Part of North Main St. in Suffolk blocked due to railroad crossing arms malfunctioning

N.C. agencies partner to save orphaned otters

ASHBORO, N.C. – After their mother was hit by a car, two orphaned river otters are recovering thanks to a few North Carolina state agencies.

Officials say that the six-week-old otter pups will be released back to the wild after they are rehabilitated. The N.C. Wildlife Resources Commission (NCWRC), the North Carolina Aquarium on Roanoke Island and North Carolina Zoo are the organizations jointly working with these animals.

While they will be released at some point this late summer or early fall, the otters are expected to still stay in the care of wildlife officials for the next few months, and are currently in the care of  the North Carolina Zoo’s Valerie H. Schindler Wildlife Rehab Center.

“This is such a great example of how state agencies can work together to achieve wonderful results,” said Susi H. Hamilton, secretary of the N.C. Dept. of Natural and Cultural Resources. “I am so proud of our zoo and aquarium staffs and N.C. Wildlife Resources Commission for all they do every single day to nurture and protect not only the animals under their care, but also the wild creatures that need their help, from injured sea turtles to these orphaned otters. We are lucky to have such dedicated and caring people working for North Carolina.”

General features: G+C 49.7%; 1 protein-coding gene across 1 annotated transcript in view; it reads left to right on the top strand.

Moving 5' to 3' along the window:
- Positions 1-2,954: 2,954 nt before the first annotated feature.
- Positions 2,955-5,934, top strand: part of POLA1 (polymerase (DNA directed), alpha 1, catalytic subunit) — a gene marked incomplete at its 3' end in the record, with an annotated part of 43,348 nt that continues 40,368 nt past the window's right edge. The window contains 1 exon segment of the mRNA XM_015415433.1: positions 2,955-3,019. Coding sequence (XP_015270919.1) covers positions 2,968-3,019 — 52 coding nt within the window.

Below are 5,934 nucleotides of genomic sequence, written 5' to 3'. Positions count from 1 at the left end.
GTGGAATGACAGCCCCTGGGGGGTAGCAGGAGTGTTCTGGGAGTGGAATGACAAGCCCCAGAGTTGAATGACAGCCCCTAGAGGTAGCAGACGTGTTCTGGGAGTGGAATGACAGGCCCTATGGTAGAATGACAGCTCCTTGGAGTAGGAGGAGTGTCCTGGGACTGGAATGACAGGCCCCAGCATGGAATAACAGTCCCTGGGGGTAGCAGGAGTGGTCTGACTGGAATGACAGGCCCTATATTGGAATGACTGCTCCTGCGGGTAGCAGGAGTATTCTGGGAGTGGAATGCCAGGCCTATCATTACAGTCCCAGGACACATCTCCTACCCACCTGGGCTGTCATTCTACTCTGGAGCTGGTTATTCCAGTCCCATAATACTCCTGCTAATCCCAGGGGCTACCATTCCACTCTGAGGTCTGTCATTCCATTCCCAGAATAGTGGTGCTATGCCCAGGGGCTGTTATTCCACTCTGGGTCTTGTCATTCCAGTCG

The otters were originally found by a community member on April 23 near Engelhard, North Carolina, who then called NCWRC.

“We are caring for them as hands-off as possible –  we want to be respectful of their wild nature, ensuring natural behaviors are maintained for a successful release,” said Dr. Minter.

To follow the progress of the otter pups, follow the North Carolina Zoo on Facebook, Twitter and Instagram.